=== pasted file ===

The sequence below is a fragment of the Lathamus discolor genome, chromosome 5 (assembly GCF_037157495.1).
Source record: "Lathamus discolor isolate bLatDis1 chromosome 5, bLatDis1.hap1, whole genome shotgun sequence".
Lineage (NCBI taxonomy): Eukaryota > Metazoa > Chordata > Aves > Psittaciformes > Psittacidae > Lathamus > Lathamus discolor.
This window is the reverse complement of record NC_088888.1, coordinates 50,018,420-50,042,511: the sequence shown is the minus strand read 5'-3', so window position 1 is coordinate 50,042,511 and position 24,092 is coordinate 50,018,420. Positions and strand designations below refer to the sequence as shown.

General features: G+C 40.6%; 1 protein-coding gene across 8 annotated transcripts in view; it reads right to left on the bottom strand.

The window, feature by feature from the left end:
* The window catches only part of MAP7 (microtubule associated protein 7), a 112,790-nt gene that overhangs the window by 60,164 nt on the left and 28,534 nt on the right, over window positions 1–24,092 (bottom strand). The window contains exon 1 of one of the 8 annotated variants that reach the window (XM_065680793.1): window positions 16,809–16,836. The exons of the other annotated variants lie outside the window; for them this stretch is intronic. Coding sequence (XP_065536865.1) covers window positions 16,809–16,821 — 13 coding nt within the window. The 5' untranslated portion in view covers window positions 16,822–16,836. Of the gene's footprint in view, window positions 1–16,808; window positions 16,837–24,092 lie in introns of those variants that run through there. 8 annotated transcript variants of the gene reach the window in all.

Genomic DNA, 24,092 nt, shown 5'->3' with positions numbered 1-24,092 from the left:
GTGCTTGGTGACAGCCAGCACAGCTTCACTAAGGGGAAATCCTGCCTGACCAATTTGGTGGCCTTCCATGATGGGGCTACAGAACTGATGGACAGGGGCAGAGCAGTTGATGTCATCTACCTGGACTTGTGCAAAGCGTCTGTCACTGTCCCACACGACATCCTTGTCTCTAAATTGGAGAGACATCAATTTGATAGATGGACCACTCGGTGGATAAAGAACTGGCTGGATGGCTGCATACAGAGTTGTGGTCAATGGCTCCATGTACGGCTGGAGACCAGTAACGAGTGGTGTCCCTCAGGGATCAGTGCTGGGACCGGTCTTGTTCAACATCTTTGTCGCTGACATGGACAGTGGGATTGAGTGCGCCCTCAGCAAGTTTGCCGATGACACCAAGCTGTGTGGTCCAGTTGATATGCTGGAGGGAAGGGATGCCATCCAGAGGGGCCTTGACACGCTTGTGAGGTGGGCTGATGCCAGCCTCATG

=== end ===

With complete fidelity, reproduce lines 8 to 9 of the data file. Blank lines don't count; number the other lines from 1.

Genomic DNA, 24,092 nt, shown 5'->3' with positions numbered 1-24,092 from the left:
GTGCTTGGTGACAGCCAGCACAGCTTCACTAAGGGGAAATCCTGCCTGACCAATTTGGTGGCCTTCCATGATGGGGCTACAGAACTGATGGACAGGGGCAGAGCAGTTGATGTCATCTACCTGGACTTGTGCAAAGCGTCTGTCACTGTCCCACACGACATCCTTGTCTCTAAATTGGAGAGACATCAATTTGATAGATGGACCACTCGGTGGATAAAGAACTGGCTGGATGGCTGCATACAGAGTTGTGGTCAATGGCTCCATGTACGGCTGGAGACCAGTAACGAGTGGTGTCCCTCAGGGATCAGTGCTGGGACCGGTCTTGTTCAACATCTTTGTCGCTGACATGGACAGTGGGATTGAGTGCGCCCTCAGCAAGTTTGCCGATGACACCAAGCTGTGTGGTCCAGTTGATATGCTGGAGGGAAGGGATGCCATCCAGAGGGGCCTTGACACGCTTGTGAGGTGGGCTGATGCCAGCCTCATG